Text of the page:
How to Build A Grill Out Of A 55 Gallon Drum - Easily Without Spending A Fortune

Building a grill out of a 55-gallon drum is even easier than building a pig roaster, and is a great place to start your bbq building exploits! A 55-gallon drum is well suited to the task with a diameter of 22.5 inches and a length of 33.5 inches that equates to a cooking area of 22.5 inches by 33.5 inches!! For any occasion where you need to cook a lot of meat simultaneously this type of grill is ideal!

Grill plans or any form of fire pit or barbecue pit plans, similar to pig roasters, seem to be pretty hard to come across on the internet, so I've gone ahead and put a simple little design review together for you. The starting point is obviously the 55-gallon steel drum. These are pretty easy to come across, with used 55 gallon drums going begging all over the place once you open your eyes, but try and source one that has been used to store food stuff as opposed to any toxic chemicals. If you're having trouble sourcing a drum for your barbecue, and the only one you can lay your hands on has a questionable background, don't worry. Before you ever try to cook food on your new grill you will light a couple of really hot fires in it to burn off any contaminants.

Now I thought I could cook a pretty mean BBQ, but I said I'd take a look at this eBook, I have to say I'm pretty impressed! It's got some great tips for BBQ enthusiasts of ANY LEVEL!

So when you've sourced your drum, the first thing to do is cut it in half, as described for the pig roaster. Now the main difference between building a pig roaster and a grill, is that the grill doesn't really need a lid. With a pig roaster the cooking can span many hours, so there's a much greater chance of getting rained on, depending on where you live, so the ability to be able to protect your pig roast quickly is essential! With the grill however the cooking tends to take a lot less time, so there's less chance you'll get caught out in a rain shower, so I typically don't bother with lid or cover. Instead of a cover for your grill you can use the second half of the drum for another bbq grill. If you don't use it, you will no doubt have a guest that sees your grill and will want to attempt their own! So you can be the good Samaritan and donate your unused half!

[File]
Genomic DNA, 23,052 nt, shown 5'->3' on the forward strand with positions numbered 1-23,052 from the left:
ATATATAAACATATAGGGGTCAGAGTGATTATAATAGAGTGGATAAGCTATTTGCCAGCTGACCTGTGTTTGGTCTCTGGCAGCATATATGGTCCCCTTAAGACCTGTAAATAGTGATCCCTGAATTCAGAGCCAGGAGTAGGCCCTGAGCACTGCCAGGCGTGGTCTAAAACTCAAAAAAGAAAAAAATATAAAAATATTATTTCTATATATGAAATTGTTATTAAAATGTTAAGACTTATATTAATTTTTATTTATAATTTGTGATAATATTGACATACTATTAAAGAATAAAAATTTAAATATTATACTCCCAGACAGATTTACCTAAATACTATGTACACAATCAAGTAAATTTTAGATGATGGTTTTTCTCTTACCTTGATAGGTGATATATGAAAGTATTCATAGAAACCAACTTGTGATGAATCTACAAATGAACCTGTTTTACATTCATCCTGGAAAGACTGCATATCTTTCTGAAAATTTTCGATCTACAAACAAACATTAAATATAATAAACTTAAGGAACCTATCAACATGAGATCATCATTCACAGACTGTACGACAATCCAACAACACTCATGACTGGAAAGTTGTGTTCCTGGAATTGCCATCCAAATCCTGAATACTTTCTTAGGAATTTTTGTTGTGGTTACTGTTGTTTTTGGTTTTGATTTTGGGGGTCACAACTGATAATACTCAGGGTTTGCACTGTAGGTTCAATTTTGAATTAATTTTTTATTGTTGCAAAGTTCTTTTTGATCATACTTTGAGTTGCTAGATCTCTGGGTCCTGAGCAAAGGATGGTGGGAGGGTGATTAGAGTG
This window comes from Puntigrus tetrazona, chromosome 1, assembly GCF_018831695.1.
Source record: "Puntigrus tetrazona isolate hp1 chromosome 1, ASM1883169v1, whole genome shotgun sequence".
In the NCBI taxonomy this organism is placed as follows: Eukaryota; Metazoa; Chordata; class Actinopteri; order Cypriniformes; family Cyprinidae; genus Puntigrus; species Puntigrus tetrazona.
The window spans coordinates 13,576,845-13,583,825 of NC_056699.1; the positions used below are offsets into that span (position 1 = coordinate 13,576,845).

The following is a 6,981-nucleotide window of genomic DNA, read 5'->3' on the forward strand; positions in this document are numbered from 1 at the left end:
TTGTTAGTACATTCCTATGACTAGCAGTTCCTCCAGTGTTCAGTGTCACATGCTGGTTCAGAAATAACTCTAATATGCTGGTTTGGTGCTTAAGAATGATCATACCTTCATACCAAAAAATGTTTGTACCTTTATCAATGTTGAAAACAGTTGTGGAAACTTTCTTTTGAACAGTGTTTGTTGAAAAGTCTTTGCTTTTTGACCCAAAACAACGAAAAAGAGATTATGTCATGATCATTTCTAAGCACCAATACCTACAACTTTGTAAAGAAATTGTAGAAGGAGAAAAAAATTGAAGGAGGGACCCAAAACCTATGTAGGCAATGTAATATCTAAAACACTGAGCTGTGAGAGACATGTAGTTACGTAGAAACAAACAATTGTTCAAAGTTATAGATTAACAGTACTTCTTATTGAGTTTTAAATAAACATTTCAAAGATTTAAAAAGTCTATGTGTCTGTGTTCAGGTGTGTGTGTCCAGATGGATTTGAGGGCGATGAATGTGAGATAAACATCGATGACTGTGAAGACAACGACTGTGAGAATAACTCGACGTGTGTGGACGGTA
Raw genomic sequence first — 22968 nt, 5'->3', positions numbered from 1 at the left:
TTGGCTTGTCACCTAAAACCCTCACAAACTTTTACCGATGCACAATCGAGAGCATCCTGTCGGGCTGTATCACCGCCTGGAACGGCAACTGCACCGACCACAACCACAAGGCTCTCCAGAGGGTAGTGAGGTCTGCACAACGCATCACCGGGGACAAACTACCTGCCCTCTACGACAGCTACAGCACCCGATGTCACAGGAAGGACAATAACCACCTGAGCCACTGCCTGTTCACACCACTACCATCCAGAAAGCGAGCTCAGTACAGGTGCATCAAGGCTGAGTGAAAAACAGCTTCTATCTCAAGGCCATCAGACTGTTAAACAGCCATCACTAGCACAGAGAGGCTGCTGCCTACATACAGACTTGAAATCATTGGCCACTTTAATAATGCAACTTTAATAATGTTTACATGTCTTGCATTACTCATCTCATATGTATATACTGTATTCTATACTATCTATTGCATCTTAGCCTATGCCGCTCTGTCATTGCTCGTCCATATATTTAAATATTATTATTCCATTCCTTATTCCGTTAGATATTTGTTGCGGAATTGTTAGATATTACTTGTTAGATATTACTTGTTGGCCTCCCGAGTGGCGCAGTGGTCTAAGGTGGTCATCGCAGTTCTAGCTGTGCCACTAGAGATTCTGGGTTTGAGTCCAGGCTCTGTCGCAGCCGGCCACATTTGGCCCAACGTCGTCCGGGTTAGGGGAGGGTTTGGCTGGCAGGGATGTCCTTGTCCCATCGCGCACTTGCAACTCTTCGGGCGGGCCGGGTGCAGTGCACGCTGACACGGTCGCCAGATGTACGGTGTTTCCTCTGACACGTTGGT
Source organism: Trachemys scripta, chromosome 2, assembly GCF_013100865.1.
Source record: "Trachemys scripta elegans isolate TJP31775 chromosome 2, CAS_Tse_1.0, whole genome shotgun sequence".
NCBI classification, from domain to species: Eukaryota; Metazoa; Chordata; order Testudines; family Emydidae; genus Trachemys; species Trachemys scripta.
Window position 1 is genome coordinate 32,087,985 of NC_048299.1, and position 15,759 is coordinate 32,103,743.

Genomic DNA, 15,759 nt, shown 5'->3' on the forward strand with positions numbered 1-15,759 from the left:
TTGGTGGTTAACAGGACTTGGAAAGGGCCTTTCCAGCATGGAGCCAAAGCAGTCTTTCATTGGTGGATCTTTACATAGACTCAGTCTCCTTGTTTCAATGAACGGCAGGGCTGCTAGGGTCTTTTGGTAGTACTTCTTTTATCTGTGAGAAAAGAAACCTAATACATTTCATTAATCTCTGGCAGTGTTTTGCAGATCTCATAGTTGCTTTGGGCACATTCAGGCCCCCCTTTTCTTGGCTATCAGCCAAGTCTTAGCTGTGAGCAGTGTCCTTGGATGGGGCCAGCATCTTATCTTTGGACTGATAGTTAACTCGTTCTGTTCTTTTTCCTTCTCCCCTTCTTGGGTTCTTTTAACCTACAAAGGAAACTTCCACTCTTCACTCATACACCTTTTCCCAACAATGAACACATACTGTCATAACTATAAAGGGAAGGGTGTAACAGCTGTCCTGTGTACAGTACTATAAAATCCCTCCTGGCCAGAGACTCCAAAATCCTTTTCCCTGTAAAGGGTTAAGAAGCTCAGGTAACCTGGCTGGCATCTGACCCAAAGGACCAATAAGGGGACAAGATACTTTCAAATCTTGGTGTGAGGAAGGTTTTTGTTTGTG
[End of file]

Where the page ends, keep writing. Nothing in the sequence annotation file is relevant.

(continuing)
Once you have split the drum or barrel in two, you need to place a fuel grate in the bottom of the drum to hold your charcoal. I find that extruded metal sheet is best for this, it's readily available from hardware stores. Cut a piece roughly 16 inches by 30 inches to sit down into the drum. This will raise the charcoal off the bottom of the drum allowing air to circulate in under and feed the fire. For this air to get in under the charcoal, you need to drill some ventilation holes into the bottom of the drum, a good spread of half inch drill holes along the bottom of the drum usually does the trick. The next addition is the food grate, this is positioned over the charcoal grate. The simplest way to do this is to get some steel mesh and cut it approximately to size. Place it over the top of the barrel so that it sits flat on the barrel, and bend the oversize edges down over the sides of the barrel leaving you with an open top drum grill, and you're done!

Although you can use steel mesh for a quick solution, if you plan on using your grill over and over it's best to go to the trouble of making your own food grate out of quarter inch steel bar. You can weld up a quick outline frame to match the open side dimensions of the barrel and then tack weld on lengths of the quarter inch steel tube to form the removable grate. The reason you're going to all this extra trouble is that this grate will be infinitely easier to clean once the bbq is finished! A little extra effort at this stage will make for a much easier life in the long run!!

That's the basics of the oil drum grill. Now you can use your own judgement and preferences to add a support frame and worktop space around the grill to your own specification. I usually use 2-inch angle iron to construct my frames. Check the homepage where I elaborate a little more on the whole process. I've also included some sketches to help you visualise what I'm talking about. I hope you found this helpful, remember the best way to work out the kinks in any design is to start building. Don't worry about every detail of the design before you get the angle grinder out, just get building and see what works, all the materials needed are cheap and plentiful so have a go!